Goal: To Finish the Race
By DANNY MINTON
If you happened to catch the national news this week, you might have seen the story of Zippy Chippy. Zippy passed away just shy of his 31st birthday, and his fan club gathered to pay tribute to him. His legacy is firmly established in two books about him, one a children’s book, and the chances are that there will be another before long. Zippy Chippy was a racehorse, the grandson of 1964 Kentucky Derby winner Northern Dancer. Northern Dancer ran in 19 races, winning 15 with two in second and two in third. He was so good that the pedigree of all twenty horses in the 2014 Kentucky Derby included Northern Dancer.
Zippy’s pedigree goes further back to Native Dancer, the grandfather of Northern Dancer. Native Dancer won two of the Triple Crown races, and his father, War Admiral, won the Triple Crown. Back one more generation, seen by some as the greatest racehorse of all time was Man O’ War. Zippy Chippy certainly had the genes to be a great horse. The problem with Zippy was he just didn’t like to rush things. He was banned from almost every racetrack because he had a hard time getting along with other horses. However, it was also because Zippy took his time leaving the starting gate, sometimes several seconds after all the other horses had gone. When he finished racing, his record was 0-100. Zippy Chippy lost every race he entered.
After his 88th loss, his owner, Felix Monserrate, stood up for him. “I don’t care if he doesn’t win. It’s just a lot of fun. If you have a bunch of kids and most are successful, but one isn’t, you don’t kick him out of the house.” Zippy Chippy became the favorite of many fans as they cheered on the underdog. He ran 100 races, didn’t win one, but finished them all.
Today’s world puts a lot of emphasis on being first or being the best. We push our children, sometimes to the point of harming them psychologically and socially. Society continually stresses how important it is to be “Number One.” Those who have never reached that goal are often seen as failures, no matter how hard they have worked.
I came across the story of a man who happened to be in an ice cream parlor when a group of young kids dressed in basketball uniforms entered with their coach. They were laughing and celebrating as the coach bought them their treats. The man turned to one little boy and said, “You must have had a great win.” The little boy cheerfully responded, “No, we lost 22 to 10.” So why are you celebrating?” the man asked. “That’s the most points we ever scored!” came the excited reply.
I recently viewed a video online of a group of men my age who played football for the Edna Cowboys. It was a halftime video honoring the team who had made it to the State AA Finals. They happened to be the team that we defeated in 1965. We had a fantastic celebration for having won, but it made me feel good to see a town honor a group who had done their best. They may have lost the game, but they indeed were not losers.
Not everyone can be first or the best at something, and most of us will live our lives never standing on the top pedestal. However, that doesn’t diminish the importance of who we are and what we do in our world. You don’t have to win the race to be a winner; you just have to finish it the best you can.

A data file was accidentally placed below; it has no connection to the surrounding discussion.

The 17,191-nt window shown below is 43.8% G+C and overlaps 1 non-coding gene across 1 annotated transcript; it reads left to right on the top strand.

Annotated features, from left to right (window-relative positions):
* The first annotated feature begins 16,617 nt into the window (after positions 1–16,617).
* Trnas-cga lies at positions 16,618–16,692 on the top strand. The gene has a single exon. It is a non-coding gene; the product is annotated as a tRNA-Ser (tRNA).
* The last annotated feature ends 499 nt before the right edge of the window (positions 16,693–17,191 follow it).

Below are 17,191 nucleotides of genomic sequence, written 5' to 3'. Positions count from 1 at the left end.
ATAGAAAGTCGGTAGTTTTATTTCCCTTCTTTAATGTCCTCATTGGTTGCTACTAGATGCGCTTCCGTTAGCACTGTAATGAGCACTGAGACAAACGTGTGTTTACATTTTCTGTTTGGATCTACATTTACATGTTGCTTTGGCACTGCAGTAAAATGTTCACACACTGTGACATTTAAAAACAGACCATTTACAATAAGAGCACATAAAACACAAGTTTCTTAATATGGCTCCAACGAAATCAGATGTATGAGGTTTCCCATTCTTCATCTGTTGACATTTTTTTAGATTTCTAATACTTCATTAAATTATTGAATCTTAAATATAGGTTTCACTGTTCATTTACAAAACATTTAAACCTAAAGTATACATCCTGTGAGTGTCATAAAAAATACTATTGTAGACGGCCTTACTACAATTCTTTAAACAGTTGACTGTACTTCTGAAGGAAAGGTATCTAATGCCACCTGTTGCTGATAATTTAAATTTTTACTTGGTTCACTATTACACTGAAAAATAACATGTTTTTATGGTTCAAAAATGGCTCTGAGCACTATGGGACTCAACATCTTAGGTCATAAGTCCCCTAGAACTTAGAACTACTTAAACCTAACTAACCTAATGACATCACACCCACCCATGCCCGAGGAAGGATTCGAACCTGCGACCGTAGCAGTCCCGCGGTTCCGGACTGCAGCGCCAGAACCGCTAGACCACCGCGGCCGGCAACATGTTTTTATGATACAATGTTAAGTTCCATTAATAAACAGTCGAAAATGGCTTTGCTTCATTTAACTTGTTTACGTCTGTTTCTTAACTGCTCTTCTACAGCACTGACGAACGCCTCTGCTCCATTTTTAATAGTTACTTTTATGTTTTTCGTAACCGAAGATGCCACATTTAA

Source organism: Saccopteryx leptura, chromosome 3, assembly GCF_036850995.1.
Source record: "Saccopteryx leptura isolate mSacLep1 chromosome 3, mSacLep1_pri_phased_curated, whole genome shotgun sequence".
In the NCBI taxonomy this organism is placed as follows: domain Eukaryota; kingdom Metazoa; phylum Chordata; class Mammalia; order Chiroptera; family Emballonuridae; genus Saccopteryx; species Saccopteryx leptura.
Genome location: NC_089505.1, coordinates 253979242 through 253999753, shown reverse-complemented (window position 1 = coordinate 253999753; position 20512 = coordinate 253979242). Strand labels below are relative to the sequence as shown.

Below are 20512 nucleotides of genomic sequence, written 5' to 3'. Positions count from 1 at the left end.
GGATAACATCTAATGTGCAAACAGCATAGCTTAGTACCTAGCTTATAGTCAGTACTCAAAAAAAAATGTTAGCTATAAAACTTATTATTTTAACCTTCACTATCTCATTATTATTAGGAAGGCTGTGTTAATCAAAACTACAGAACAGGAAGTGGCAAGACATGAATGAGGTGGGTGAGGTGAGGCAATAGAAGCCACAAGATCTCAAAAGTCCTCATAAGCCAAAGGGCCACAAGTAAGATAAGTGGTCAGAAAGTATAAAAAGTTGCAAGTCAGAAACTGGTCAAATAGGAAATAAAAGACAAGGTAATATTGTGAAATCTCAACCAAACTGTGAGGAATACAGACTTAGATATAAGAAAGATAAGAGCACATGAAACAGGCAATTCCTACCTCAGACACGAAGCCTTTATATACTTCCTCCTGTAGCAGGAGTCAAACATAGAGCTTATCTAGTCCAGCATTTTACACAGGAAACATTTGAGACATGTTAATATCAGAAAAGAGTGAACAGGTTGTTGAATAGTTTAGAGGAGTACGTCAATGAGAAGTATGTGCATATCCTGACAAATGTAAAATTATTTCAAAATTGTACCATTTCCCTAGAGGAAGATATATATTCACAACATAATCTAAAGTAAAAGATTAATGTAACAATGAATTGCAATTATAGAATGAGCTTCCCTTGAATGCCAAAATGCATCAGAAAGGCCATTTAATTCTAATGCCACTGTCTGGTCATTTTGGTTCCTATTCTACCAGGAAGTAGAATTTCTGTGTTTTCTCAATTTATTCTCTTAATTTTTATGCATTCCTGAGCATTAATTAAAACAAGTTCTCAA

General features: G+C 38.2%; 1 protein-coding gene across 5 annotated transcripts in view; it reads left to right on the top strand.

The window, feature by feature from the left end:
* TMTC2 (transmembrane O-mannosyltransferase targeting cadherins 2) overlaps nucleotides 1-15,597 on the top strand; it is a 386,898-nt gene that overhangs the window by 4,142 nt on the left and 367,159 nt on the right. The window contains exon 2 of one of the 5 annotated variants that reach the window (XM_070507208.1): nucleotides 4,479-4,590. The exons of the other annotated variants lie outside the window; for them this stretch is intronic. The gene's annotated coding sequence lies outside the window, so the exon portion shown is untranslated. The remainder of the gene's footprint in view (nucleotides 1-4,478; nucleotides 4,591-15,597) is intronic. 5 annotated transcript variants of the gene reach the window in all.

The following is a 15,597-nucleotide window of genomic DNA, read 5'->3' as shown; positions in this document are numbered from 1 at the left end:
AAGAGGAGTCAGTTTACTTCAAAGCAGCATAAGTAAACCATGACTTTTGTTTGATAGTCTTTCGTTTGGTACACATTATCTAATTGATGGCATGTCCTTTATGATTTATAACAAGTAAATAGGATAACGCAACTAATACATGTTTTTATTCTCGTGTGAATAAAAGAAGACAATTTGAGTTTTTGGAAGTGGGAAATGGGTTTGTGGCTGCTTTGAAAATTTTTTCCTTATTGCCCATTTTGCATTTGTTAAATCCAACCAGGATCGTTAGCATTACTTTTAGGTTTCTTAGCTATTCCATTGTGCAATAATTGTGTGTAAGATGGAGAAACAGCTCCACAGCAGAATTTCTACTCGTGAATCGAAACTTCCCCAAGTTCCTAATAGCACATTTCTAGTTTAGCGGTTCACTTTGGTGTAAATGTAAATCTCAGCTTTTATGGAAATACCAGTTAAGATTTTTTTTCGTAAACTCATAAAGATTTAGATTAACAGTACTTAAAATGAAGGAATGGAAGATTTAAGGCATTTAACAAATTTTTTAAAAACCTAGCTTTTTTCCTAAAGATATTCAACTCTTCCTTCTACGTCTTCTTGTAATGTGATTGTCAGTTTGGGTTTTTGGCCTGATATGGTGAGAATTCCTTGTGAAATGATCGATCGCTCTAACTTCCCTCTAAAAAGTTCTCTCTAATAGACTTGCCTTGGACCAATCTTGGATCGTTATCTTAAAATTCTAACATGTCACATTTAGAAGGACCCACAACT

Open your Bible, and you’ll read about Abraham, Moses, Peter, Paul, David, Barnabas, Noah, John the Baptist, and scores of others that played major roles as leaders in God’s plan. Turning to Hebrews 11, many names occur as men of faith, but the writer doesn’t stop with them. He adds a list of people whose names have gone unknown but were equally important in sharing God with a lost world. “Women received back their dead by resurrection; and others were tortured, not accepting their release, so that they might obtain a better resurrection; and others experienced mockings and scourgings, yes, also chains and imprisonment. They were stoned, they were sawn in two, they were tempted, they were put to death with the sword; they went about in sheepskins, in goatskins, being destitute, afflicted, ill-treated (men of whom the world was not worthy), wandering in deserts and mountains and caves and holes in the ground. And all these, having gained approval through their faith, did not receive what was promised, because God had provided something better for us, so that apart from us they would not be made perfect.” Hebrews 11:35-40 (NASB)
The important thing is not to be the best but to be the best we can be in this life. Being the most popular is not as important as being respected for what we strive to accomplish. To be seen by men is not as important as to be seen by God. We all have abilities, but they don’t have to be the best to be meaningful and fruitful. I’m an adequate teacher, but not the best. I’m an ample public speaker, but not the best. I’m a decent writer, but not the best. I can’t think of anything that I’m the best at doing. However, not being the best does not diminish the importance of what I do.
As important as he was in sharing the Gospel, Paul knew he had shortcomings. His true feelings come out in a statement he makes to Timothy, “For I am already being poured out like a drink offering, and the time for my departure is near. I have fought the good fight, I have finished the race, I have kept the faith. Now there is in store for me the crown of righteousness, which the Lord, the righteous Judge, will award to me on that day—and not only to me, but also to all who have longed for his appearing.” 2 Timothy 4:6-8 (NIV2011)
Finish the race by doing the best you can. Those who finish doing their best are always winners.
Danny Minton is Pastoral Minister and Elder at Southern Hills Church of Christ
You last sentence is full of wisdom.